Okay, but that's only relevant to the S-CPU, and/or any special chip assisting with graphics decompression and/or rendering. The S-PPU's sprite handling circuits (which is what I meant by "sprite system") couldn't care less how the tiles got into VRAM, as long as they're there.


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PostPosted: Sat Jul 06, 2019 12:40 am 
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Fisher wrote:
Strider impressed me too, It looked awesome.

Easily one of the best looking home ports of the time, imo. You can really tell it was made by Sega and not Capcom, because there's no way they would have done close to as good of a job... I actually prefer the music in this version of the game; it sounds a lot scarier, imo.

Fisher wrote:
Didn't Comix Zone had a PC version?
I think I remember to have played it with general midi music, wich on my old AWE32 sounded awesome.

Correct; it was the first in the line of Sega PC games.You can tell any screenshot of it apart from the console version because they recolored the health bar blue, for whatever reason.

I have no idea what the midis sound like, but I'm not sure if they can touch this: https://www.youtube.com/watch?v=o1QAKVfRFas&app=desktop Probably my favorite Genesis music, particularly the final boss; so awesome...

93143 wrote:
Okay, but that's only relevant to the S-CPU, and/or any special chip assisting with graphics decompression and/or rendering

Since you were talking about it, I wonder how badly the SNES's graphics format would affect rendering the variable width font generation in the game.


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PostPosted: Sat Jul 06, 2019 1:05 am 
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I imagine you could render them into WRAM beforehand, if they didn't fit in the desired size of ROM. There's not that much text; this isn't an RPG script.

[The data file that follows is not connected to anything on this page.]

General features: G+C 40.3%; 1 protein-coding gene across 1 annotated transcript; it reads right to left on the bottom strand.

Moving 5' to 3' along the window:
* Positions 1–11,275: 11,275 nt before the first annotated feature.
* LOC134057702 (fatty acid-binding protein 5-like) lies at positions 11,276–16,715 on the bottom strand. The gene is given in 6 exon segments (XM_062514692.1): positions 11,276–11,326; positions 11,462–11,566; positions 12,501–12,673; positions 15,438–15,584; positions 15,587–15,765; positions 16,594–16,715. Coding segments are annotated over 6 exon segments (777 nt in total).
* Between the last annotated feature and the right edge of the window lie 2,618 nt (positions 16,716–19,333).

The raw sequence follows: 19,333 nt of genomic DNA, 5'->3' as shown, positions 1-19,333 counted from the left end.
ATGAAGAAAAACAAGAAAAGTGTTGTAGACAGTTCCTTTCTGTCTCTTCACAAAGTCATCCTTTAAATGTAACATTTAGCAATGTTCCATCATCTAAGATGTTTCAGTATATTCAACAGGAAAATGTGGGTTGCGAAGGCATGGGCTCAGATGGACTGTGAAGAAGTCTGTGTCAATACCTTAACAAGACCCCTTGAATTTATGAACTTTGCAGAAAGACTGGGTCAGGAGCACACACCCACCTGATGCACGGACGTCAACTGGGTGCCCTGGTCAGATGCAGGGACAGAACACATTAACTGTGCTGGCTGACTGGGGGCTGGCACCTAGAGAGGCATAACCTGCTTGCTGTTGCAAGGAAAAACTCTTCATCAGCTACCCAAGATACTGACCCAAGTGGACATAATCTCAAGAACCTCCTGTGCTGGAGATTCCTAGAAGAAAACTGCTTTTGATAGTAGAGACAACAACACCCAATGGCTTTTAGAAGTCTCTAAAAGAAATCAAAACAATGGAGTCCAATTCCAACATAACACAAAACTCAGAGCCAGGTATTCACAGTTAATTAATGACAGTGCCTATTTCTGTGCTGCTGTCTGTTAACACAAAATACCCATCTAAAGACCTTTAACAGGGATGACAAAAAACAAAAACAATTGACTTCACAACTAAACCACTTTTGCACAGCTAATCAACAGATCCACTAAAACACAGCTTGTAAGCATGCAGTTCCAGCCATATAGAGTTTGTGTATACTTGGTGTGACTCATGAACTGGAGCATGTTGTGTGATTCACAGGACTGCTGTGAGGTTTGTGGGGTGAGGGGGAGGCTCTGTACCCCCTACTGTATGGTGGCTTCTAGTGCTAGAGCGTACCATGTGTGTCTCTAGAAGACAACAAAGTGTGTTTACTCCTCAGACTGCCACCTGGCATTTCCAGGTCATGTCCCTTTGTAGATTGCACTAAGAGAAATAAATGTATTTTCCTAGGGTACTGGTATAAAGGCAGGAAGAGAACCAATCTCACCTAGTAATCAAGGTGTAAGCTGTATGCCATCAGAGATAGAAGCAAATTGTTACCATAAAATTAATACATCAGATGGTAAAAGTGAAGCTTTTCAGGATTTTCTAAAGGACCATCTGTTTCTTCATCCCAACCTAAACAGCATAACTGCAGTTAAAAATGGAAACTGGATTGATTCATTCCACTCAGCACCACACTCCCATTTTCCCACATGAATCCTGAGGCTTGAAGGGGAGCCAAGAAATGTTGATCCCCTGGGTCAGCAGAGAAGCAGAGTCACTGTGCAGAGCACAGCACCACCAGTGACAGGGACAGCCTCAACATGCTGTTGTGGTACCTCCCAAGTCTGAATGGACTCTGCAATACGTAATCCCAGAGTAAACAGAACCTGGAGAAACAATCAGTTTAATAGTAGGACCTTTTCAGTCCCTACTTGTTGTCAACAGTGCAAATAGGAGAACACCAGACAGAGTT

The sample work to do justice to the music would probably take a fair bit of space. The graphics might be more compact, since the resolution is slightly lower...


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PostPosted: Sat Jul 06, 2019 6:10 am 
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Drew Sebastino wrote:
Since you were talking about it, I wonder how badly the SNES's graphics format would affect rendering the variable width font generation in the game.

Does the VWF implementation in the NES or Game Boy port of 240p Test Suite feel laggy to you?

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PostPosted: Sun Jul 07, 2019 11:18 pm 
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Proportional font rendering doesn't lag on the C64(in a text box case), and it has the same tile based "bitmap", having 3.58x the Mhz and 816 - not a problem.


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PostPosted: Sat Jul 13, 2019 5:30 pm 
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tepples wrote:
On the other hand, different tile compression methods are applicable to packed pixels (on the Genesis and GBA) vs. bit planes (on the SMS, TG16, and Super NES). With 2bpp tiles on NES and Game Boy, for example, I've had success with RLE based on a byte from previous row of the same bit plane.


viewtopic.php?f=12&t=19098

This might be able to come in handy, although it's still not fast enough to convert an entire 256x224 screen from packed to planar in a single frame.